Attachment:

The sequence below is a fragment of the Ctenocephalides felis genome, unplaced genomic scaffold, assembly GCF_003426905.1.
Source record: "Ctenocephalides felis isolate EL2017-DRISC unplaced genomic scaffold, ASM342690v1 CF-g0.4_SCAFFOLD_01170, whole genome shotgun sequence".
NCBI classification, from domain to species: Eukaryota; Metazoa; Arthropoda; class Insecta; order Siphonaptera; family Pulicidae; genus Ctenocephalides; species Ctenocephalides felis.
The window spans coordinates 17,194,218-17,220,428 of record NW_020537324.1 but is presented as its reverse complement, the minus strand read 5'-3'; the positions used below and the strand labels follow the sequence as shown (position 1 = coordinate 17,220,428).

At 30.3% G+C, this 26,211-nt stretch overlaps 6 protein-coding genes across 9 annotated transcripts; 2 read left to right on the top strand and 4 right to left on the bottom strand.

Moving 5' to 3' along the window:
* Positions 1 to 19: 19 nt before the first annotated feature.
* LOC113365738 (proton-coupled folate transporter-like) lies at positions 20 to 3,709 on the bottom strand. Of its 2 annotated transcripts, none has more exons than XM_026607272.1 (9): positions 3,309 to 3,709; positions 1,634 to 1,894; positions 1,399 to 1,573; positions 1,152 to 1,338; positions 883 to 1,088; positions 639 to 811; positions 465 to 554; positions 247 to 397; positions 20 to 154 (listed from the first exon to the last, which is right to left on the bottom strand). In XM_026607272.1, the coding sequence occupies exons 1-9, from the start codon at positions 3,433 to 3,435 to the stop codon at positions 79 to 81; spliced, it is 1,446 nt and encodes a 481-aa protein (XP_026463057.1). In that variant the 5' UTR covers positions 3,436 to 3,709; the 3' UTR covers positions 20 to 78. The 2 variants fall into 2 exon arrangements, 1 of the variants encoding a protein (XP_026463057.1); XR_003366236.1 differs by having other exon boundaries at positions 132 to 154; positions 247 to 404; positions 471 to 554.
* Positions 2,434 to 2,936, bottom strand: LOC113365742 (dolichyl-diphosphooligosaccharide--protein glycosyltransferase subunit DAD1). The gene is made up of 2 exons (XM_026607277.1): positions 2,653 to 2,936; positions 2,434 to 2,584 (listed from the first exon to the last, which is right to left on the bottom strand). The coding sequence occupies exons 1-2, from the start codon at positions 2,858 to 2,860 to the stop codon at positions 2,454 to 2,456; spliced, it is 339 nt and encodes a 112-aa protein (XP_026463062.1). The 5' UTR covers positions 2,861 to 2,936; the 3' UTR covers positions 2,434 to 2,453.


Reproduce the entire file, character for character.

The sequence below is a fragment of the Ctenocephalides felis genome, unplaced genomic scaffold, assembly GCF_003426905.1.
Source record: "Ctenocephalides felis isolate EL2017-DRISC unplaced genomic scaffold, ASM342690v1 CF-g0.4_SCAFFOLD_01170, whole genome shotgun sequence".
NCBI classification, from domain to species: Eukaryota; Metazoa; Arthropoda; class Insecta; order Siphonaptera; family Pulicidae; genus Ctenocephalides; species Ctenocephalides felis.
The window spans coordinates 17,194,218-17,220,428 of record NW_020537324.1 but is presented as its reverse complement, the minus strand read 5'-3'; the positions used below and the strand labels follow the sequence as shown (position 1 = coordinate 17,220,428).

At 30.3% G+C, this 26,211-nt stretch overlaps 6 protein-coding genes across 9 annotated transcripts; 2 read left to right on the top strand and 4 right to left on the bottom strand.

Moving 5' to 3' along the window:
* Positions 1 to 19: 19 nt before the first annotated feature.
* LOC113365738 (proton-coupled folate transporter-like) lies at positions 20 to 3,709 on the bottom strand. Of its 2 annotated transcripts, none has more exons than XM_026607272.1 (9): positions 3,309 to 3,709; positions 1,634 to 1,894; positions 1,399 to 1,573; positions 1,152 to 1,338; positions 883 to 1,088; positions 639 to 811; positions 465 to 554; positions 247 to 397; positions 20 to 154 (listed from the first exon to the last, which is right to left on the bottom strand). In XM_026607272.1, the coding sequence occupies exons 1-9, from the start codon at positions 3,433 to 3,435 to the stop codon at positions 79 to 81; spliced, it is 1,446 nt and encodes a 481-aa protein (XP_026463057.1). In that variant the 5' UTR covers positions 3,436 to 3,709; the 3' UTR covers positions 20 to 78. The 2 variants fall into 2 exon arrangements, 1 of the variants encoding a protein (XP_026463057.1); XR_003366236.1 differs by having other exon boundaries at positions 132 to 154; positions 247 to 404; positions 471 to 554.
* Positions 2,434 to 2,936, bottom strand: LOC113365742 (dolichyl-diphosphooligosaccharide--protein glycosyltransferase subunit DAD1). The gene is made up of 2 exons (XM_026607277.1): positions 2,653 to 2,936; positions 2,434 to 2,584 (listed from the first exon to the last, which is right to left on the bottom strand). The coding sequence occupies exons 1-2, from the start codon at positions 2,858 to 2,860 to the stop codon at positions 2,454 to 2,456; spliced, it is 339 nt and encodes a 112-aa protein (XP_026463062.1). The 5' UTR covers positions 2,861 to 2,936; the 3' UTR covers positions 2,434 to 2,453.